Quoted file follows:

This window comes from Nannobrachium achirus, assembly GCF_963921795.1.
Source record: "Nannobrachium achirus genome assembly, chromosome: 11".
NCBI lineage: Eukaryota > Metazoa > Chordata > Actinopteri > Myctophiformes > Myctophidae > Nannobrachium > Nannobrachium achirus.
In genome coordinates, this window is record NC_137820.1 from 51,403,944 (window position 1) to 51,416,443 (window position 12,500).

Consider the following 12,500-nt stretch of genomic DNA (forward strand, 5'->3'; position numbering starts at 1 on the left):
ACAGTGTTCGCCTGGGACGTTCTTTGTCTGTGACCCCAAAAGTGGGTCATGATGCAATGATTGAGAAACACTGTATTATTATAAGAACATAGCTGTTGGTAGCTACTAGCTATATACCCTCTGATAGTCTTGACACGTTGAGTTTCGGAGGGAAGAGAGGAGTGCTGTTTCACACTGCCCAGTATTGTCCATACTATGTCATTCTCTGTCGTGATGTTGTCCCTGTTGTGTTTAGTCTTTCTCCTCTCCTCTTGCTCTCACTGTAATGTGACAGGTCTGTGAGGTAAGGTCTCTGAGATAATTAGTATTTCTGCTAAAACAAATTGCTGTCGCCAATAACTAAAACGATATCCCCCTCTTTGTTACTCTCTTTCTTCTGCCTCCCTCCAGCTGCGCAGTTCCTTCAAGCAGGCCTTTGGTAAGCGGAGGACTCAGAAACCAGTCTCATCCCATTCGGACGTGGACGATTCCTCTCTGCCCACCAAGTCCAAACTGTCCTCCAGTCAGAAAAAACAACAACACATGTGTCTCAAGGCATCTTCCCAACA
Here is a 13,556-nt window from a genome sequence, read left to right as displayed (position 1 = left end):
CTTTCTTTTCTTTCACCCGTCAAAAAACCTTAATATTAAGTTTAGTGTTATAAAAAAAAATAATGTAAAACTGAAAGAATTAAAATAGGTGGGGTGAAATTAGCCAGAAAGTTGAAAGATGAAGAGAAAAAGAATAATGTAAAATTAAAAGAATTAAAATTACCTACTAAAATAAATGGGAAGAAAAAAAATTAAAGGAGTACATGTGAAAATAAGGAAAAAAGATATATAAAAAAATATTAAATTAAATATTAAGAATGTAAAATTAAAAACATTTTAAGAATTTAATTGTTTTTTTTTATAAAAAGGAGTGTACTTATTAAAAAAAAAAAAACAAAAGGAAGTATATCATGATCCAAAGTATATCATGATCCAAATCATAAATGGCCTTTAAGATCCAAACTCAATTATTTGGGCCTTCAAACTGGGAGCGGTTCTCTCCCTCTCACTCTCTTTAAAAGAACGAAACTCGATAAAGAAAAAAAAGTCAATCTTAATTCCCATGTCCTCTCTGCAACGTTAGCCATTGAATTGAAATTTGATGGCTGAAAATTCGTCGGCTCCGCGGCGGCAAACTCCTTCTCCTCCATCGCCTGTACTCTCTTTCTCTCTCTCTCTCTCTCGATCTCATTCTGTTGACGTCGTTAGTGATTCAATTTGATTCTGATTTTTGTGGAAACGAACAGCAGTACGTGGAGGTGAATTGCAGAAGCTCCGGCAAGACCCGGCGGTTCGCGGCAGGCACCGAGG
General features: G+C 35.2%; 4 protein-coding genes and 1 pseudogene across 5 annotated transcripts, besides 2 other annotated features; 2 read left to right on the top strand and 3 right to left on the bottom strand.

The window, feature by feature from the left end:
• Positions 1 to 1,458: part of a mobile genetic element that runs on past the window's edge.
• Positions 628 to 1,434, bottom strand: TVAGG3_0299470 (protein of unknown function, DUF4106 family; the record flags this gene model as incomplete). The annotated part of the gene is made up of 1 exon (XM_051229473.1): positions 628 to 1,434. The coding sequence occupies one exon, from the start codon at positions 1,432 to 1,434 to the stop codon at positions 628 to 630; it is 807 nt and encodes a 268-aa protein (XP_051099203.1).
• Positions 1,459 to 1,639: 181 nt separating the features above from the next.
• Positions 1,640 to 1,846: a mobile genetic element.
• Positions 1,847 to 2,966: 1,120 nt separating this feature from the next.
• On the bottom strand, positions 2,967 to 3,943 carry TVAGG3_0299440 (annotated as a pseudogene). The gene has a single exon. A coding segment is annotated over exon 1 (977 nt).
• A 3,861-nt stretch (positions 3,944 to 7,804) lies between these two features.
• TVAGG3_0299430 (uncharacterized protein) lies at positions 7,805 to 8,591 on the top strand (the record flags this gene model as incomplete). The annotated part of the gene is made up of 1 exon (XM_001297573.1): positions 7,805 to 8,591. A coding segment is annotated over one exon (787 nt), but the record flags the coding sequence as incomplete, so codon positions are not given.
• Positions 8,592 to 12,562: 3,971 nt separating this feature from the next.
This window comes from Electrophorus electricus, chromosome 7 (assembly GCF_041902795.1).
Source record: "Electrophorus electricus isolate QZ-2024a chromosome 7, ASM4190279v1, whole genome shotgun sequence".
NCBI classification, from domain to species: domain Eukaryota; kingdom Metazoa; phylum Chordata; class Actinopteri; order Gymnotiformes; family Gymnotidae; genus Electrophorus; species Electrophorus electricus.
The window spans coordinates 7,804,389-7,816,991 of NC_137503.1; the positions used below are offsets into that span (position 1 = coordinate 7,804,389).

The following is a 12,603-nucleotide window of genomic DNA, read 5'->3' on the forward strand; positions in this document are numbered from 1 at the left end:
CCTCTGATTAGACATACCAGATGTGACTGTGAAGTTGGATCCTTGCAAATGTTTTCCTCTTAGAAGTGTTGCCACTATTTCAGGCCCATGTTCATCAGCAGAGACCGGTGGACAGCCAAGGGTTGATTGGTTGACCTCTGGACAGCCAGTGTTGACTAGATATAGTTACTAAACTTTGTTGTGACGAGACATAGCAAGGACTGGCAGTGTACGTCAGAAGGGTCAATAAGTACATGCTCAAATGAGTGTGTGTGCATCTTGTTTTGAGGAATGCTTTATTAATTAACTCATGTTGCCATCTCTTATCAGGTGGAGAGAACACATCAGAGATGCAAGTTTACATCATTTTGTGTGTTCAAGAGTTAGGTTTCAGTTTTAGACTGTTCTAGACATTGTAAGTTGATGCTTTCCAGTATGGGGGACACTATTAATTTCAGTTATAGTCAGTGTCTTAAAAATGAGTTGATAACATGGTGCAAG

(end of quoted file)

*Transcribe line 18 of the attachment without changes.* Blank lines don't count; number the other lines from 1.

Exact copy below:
• TVAGG3_0299430 (uncharacterized protein) lies at positions 7,805 to 8,591 on the top strand (the record flags this gene model as incomplete). The annotated part of the gene is made up of 1 exon (XM_001297573.1): positions 7,805 to 8,591. A coding segment is annotated over one exon (787 nt), but the record flags the coding sequence as incomplete, so codon positions are not given.